IMSA's Silhouette racers
With the introduction of the Group 5 class for production-based GT cars during the 1970s, a path was opened that would eventually lead to some great silhouette racers. While the rules suggested that the competition car had to be based on a road-going equivalent, a more careful read revealed that only very little of the original had to be carried over; not much more than the shape of the cockpit including the roof and the doors. Among the first cars to exploit these regulations was the Porsche 911 Turbo based 935 of which wilder versions appeared every year. The most successful of these was the Kremer-built 935 K3, which won Le Mans outright in 1979. This generation of silhouette racers featured in Race Group 4A, which featured a startling number of 935s but also BMW CSLs and the mighty DeKon Monzas, which were really Chevrolet Monzas in name only. The second generation silhouette racers starred in group 7B for IMSA GTO and GTU cars. These were really purpose-built cars with only the body panels needed for homologation grafted to a bespoke tube-frame chassis. Among the cars in this new group were a choice of Mazda rotary engined cars including the all-conquering GTU RX-7 and also one of the Toyota Celicas developed for the Japanese manufacturer by Dan Gurney's All American Racing.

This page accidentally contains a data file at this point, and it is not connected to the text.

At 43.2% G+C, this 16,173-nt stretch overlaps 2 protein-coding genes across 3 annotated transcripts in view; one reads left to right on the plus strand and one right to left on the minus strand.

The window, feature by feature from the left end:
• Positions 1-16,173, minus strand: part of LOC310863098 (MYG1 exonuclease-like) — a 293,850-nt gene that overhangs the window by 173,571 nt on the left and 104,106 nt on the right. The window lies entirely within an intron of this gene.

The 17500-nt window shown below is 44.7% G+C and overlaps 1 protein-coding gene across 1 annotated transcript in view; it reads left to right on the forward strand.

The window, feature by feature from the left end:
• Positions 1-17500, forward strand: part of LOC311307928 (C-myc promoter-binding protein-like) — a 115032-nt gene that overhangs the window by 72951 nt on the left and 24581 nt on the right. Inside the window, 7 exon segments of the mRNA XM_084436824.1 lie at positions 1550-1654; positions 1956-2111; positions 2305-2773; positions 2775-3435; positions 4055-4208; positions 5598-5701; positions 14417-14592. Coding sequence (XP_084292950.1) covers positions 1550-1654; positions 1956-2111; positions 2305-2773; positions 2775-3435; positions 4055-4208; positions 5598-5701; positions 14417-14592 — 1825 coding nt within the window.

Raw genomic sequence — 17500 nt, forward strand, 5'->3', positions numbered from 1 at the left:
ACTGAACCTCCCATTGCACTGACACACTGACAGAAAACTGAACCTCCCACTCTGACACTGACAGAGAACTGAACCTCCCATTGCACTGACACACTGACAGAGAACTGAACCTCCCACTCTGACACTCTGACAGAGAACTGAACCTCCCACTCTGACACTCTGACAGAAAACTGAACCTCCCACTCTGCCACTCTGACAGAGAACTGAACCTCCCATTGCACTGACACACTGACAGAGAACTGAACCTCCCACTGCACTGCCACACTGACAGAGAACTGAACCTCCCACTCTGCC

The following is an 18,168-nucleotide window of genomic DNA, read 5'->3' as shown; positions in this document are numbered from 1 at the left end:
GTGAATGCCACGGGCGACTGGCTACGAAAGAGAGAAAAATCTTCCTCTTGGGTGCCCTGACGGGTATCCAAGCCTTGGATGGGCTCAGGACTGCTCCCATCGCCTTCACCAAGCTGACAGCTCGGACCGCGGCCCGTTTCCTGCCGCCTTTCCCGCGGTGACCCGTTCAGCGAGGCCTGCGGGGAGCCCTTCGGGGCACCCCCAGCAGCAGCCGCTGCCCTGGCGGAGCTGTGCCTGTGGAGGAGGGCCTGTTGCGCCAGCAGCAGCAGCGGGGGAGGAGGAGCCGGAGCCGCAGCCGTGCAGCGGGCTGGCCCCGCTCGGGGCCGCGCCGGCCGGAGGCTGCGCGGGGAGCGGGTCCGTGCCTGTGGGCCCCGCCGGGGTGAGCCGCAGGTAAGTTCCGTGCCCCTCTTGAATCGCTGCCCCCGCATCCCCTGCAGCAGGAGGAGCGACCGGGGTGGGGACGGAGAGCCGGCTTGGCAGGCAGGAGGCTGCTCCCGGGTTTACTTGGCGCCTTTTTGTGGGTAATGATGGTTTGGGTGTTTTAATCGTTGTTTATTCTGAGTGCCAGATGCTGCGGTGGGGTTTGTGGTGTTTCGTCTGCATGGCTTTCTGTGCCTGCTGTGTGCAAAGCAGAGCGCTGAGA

Further highlights
Traditionally oversubscribed, the event organisers can ensure that the field of 500 cars is packed with interesting and important machines. Examples of these were George Wingard's 1921 Ballot, which features the first truly modern four-valve engine and also a pair of very well driven Talbot Lago T26Cs; among the very first new Grand Prix cars built after the War. Additionally, it was great to see a Chaparral and a Scarab go head-to-head with a field of Listers and the very fast Sadler Mk IV, which has been rebuilt by Bill Sadler himself during the last few years. Complementing the Chaparral and Scarab, be it in a different class, was a mid-engined racer that was also built by the shop of Troutman & Barnes, who were also responsible for the two front-engined cars. We have a particular soft spot for the GTP and Group C cars of the 1980s and early 1990s. Usually running together with the GTO cars, they were now found in a separate group that formed the finale of Saturday's track action. While it was not the largest, the field included a choice of Porsche 962s, including one of three all carbon-fibre Team Schuppan cars, a Group 44 Jaguar, several rotary engined machines and two of the Toyota-Eagles that dominated the IMSA GTP class in the early 1990s.

Final thoughts
One of the founding events of car week on the Monterey Peninsula, the Rolex Monterey Motorsports Reunion never fails to impress. Set fixtures on the roster are complemented every year with special races and this year's GTO and GTU group was particularly impressive. All the aforementioned and many other highlights are all included in our group-by-group 200-shot gallery.

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Report by Wouter Melissen and images by Wouter Melissen and Pieter Melissen for Ultimatecarpage.com